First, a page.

43 pages 1 hour read

Sarah Weeks

So B. It

Fiction | Novel | Middle Grade | Published in 2004

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Summary and Study Guide


Published in 2004, Sarah Weeks’s middle grade novel So B. It follows 12-year-old protagonist Heidi as she sets out to discover the truth about her background and family. Heidi grows up not knowing her own birthday, her father’s name, or how she came to live in Reno, Nevada with her mentally disabled mother. When she finds an old roll of film from Mama’s past, the photos inspire her to begin a journey to uncover the truth. So B. It is a Parents’ Choice Gold Award Winner. This guide references the 2004 Harper Trophy edition of the novel by HarperCollins Publishers.

Plot Summary

Heidi lives in modern day Reno, Nevada. She is close to two people in her life: her mother, who has a “bum brain,” as Heidi puts it, and Bernadette, a next-door neighbor in their apartment building. Heidi does not know her father nor any other relatives. Her only family history goes back to February 19th a dozen years before, when Bernadette heard a baby crying in the hallway outside her door. When she opened the door, Mama came into Bernadette’s apartment and let Bernadette help with baby Heidi. After Mama left, Bernadette worried for them; as an agoraphobic individual, she could not leave her home. Luckily, Bernadette found an adjoining door between their apartments. She became caretaker to Mama and Heidi, and later taught Heidi to read and other basic tasks like how to cross a street.

Heidi, now 12, begins to question how she and Mama came to live in the apartment. Bernadette (whom Heidi calls Bernie) does not work outside the home; she pays bills from a small inheritance left by her father. Heidi wonders why Mama never pays rent or utility bills. Heidi babysits for a small amount of money; also, with Bernie’s permission, she sometimes makes a trip to the Sudsy Duds Laundromat to play the slot machine. Heidi, uncannily lucky with games of chance, never comes home empty-handed. Money, however, is not much of an issue with no bills to pay.

Bernie homeschools Heidi, but Heidi meets one boy in the building who attends school. His name is Zander and he offers Heidi Twinkies and other junk food items in exchange for listening to the stories he makes up about himself and his family.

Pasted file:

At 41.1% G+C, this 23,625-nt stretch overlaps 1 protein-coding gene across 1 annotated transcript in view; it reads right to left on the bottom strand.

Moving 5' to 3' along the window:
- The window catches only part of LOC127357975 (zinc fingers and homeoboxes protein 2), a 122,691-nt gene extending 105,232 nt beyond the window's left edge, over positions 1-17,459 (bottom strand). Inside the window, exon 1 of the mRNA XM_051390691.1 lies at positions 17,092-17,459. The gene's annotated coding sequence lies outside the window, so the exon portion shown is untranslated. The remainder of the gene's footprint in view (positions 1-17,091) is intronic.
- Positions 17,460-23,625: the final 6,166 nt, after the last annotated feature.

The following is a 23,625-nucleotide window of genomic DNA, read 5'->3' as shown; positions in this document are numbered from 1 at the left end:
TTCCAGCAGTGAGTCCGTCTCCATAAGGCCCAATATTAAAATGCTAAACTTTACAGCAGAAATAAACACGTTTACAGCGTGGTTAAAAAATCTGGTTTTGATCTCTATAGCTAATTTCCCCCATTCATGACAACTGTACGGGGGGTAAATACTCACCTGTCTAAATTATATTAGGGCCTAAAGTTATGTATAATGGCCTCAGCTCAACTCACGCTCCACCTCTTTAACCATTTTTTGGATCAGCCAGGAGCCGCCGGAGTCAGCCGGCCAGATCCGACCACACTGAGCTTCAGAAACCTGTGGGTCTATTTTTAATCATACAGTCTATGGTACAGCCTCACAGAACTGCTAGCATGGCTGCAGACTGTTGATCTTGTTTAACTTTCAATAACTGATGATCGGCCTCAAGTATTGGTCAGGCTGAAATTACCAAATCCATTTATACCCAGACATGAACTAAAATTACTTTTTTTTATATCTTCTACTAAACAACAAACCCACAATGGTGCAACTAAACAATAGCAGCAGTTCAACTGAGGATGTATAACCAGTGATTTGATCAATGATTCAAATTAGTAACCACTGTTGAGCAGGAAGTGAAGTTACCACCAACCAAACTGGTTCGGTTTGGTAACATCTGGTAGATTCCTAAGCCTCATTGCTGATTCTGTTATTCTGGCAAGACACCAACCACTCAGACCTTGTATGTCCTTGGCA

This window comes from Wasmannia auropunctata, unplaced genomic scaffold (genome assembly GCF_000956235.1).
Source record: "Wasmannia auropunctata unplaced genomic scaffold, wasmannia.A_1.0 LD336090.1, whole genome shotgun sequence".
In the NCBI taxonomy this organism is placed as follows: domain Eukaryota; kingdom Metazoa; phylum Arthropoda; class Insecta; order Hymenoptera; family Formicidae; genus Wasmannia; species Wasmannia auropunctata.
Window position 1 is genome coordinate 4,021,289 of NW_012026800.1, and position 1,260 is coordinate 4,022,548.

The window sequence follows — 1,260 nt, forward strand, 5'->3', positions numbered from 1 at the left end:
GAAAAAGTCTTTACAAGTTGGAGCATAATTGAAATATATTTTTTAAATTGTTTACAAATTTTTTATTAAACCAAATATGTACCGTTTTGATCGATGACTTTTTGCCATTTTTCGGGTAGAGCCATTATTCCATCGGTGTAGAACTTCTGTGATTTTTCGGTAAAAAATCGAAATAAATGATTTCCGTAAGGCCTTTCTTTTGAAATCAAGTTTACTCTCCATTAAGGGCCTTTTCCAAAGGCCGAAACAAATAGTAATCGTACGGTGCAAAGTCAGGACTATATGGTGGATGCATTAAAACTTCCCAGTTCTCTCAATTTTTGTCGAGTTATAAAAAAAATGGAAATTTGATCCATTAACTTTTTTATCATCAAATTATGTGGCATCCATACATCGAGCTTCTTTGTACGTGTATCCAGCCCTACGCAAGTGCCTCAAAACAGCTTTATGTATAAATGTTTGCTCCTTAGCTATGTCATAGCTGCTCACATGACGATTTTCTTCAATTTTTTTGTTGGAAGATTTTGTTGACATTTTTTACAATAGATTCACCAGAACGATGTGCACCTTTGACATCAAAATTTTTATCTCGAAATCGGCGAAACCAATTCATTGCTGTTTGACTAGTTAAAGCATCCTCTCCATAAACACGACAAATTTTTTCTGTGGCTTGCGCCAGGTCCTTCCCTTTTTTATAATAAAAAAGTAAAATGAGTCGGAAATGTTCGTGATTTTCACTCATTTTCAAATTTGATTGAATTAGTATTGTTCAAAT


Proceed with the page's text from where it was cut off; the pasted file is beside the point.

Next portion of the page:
Mama uses only 23 words, one of which is the strange word soof. She cannot talk about her past or let Heidi know what soof means. Heidi’s curiosity about the word, Mama’s past, and her own background grows and grows. She finds a roll of film in a drawer, and the photos reveal Mama pregnant at a holiday party at a place called Hilltop Home in Liberty, New York. Mama says “Soof” when she sees the pictures but cannot elaborate.

Calls and letters from Bernie to Hilltop Home go unanswered. Heidi wants to travel there in person and convinces Bernie to try to leave the apartment. Bernie becomes so panicked that she passes out, and Heidi has Zander help to bring Bernie back inside. Heidi resolves to go to Liberty alone. She tells Bernie she is going to the library but goes instead to the bus station, wins money at a slot machine, and has a stranger buy a bus ticket for her. Bernie is angry and worried when she learns the truth but knows she cannot stop Heidi from going.

Heidi meets Alice Wilensky on the bus and becomes jealous of Alice’s close relationships in her family. She also meets Georgia Sweet, a young woman headed to college to study psychology. A thief takes Heidi’s money. When Heidi arrives in Liberty, she is worried, broke, homesick, and scared. Bernie calms her by phone. Heidi wins a free cab to Hilltop Home by guessing the number of jellybeans in a jar at the cab company.

At Hilltop Home, a mentally disabled man sees Heidi and says “Soof,” but the man in charge, Thurman Hill, insists Mama was never there. Heidi stays in the home of a Hilltop caretaker, Ruby, and Ruby’s husband Roy, a local policeman. By the next day, Mr. Hill is ready to tell the truth: Mama’s name is Sophia DeMuth. Her mother Diane convinced Mr. Hill to accept Sophia on charity when Sophia was a teen, but Diane later extorted a deal from Mr. Hill when Sophia became pregnant by Mr. Hill’s son Elliot (the resident who called Heidi Soof). Mr. Hill agreed to pay all future rent and expenses for Diane, Sophia, and the child in a setting of Diane’s choice. He tells Heidi that Sophia called herself So Be It because she could not pronounce Sophia, and that Soof was Elliot’s name for her. Heidi has just found out these facts when Bernie calls to tell her that Mama has died tragically in her sleep. Heidi realizes that soof is Mama’s word for love. She stays in Liberty for Mama’s burial there, then returns to Reno. Heidi learns that truth sometimes comes in pieces to help to form a whole picture of one’s identity—but also accepts that some questions go unanswered.

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